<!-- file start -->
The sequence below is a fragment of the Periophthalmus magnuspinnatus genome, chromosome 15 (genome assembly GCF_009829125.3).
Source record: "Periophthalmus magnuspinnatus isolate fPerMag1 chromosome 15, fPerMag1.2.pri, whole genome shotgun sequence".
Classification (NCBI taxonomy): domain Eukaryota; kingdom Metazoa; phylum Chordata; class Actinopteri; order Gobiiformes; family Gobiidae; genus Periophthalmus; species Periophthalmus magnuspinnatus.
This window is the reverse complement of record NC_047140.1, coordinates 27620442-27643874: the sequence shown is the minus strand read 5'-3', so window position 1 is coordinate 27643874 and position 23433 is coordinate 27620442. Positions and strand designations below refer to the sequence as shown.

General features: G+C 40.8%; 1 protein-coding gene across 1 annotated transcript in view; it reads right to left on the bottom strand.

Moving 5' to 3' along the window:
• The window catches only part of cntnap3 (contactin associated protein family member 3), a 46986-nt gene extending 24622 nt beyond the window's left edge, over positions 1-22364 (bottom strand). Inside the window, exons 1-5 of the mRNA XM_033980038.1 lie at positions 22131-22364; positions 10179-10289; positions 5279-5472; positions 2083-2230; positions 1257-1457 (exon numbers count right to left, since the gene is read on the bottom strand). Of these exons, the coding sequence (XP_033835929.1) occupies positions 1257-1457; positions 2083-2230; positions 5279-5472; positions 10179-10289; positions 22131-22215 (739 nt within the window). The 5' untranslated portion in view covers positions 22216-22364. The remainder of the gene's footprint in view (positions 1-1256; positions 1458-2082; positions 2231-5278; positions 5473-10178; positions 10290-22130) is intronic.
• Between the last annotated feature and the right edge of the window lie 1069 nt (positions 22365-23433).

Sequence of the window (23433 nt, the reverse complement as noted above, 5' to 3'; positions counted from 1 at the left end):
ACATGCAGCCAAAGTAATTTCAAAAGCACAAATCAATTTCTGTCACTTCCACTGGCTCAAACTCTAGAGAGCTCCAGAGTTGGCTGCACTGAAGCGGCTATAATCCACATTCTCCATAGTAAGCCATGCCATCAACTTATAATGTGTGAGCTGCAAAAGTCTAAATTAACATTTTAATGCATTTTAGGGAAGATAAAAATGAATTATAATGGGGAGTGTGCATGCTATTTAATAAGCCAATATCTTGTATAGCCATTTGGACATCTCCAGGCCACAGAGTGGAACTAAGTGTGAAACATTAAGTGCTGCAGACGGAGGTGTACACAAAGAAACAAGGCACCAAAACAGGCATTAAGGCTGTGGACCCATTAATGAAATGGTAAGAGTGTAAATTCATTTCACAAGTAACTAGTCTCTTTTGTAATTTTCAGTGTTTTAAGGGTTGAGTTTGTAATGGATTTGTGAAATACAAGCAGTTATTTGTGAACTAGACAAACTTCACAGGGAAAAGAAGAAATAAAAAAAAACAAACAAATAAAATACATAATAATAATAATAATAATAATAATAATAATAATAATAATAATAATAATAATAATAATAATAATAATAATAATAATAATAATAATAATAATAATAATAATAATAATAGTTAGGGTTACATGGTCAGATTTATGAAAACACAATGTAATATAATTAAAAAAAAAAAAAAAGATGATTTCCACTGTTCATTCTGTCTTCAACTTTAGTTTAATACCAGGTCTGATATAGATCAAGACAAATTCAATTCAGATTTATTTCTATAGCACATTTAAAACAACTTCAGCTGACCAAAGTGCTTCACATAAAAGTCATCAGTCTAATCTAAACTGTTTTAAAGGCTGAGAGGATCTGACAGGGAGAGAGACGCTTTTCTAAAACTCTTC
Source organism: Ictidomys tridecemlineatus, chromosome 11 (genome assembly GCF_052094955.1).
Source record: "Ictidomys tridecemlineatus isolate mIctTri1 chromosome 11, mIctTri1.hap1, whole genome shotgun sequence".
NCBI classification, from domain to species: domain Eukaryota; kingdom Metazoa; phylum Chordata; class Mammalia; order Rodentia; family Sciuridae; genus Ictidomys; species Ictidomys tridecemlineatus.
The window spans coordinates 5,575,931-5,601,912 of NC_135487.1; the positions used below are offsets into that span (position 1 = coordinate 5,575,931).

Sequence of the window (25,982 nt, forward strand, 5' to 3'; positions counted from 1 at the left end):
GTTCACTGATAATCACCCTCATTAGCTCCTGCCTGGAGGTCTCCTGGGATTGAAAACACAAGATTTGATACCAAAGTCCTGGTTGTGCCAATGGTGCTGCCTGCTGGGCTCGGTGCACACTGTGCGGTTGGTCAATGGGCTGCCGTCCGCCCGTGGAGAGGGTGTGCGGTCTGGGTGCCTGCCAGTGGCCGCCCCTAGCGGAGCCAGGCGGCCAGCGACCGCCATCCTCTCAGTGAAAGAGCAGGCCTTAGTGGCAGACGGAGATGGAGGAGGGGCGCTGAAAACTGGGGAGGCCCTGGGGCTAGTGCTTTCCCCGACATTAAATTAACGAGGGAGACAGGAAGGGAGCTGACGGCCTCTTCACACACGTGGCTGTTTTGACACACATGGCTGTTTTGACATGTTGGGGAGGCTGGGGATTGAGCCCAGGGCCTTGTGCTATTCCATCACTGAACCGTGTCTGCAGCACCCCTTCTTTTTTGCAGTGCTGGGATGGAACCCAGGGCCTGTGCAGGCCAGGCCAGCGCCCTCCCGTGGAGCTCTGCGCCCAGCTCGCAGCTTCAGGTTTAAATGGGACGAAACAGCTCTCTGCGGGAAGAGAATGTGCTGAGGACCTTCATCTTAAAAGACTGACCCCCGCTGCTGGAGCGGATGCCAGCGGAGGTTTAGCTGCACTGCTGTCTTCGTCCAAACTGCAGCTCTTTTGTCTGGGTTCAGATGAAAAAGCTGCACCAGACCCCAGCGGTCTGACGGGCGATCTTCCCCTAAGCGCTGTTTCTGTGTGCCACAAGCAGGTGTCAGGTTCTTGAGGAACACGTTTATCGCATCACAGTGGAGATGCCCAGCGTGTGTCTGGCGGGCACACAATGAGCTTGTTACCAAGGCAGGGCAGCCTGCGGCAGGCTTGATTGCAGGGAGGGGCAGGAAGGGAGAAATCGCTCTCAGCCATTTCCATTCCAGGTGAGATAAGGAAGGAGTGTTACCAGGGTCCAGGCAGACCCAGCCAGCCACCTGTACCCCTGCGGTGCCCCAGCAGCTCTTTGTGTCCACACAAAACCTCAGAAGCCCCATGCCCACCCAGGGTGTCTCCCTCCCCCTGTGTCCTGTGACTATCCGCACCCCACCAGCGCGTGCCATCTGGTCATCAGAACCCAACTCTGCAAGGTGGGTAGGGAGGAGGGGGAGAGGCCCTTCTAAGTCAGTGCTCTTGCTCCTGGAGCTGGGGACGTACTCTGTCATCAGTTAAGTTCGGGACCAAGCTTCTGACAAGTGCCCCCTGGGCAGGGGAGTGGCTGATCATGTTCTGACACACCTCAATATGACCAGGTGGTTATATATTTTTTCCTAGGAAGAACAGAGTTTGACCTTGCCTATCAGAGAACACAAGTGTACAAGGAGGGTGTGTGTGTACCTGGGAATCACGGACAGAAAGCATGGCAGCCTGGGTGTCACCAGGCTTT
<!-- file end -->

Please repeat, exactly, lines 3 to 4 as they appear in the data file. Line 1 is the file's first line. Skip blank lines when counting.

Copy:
Classification (NCBI taxonomy): domain Eukaryota; kingdom Metazoa; phylum Chordata; class Actinopteri; order Gobiiformes; family Gobiidae; genus Periophthalmus; species Periophthalmus magnuspinnatus.
This window is the reverse complement of record NC_047140.1, coordinates 27620442-27643874: the sequence shown is the minus strand read 5'-3', so window position 1 is coordinate 27643874 and position 23433 is coordinate 27620442. Positions and strand designations below refer to the sequence as shown.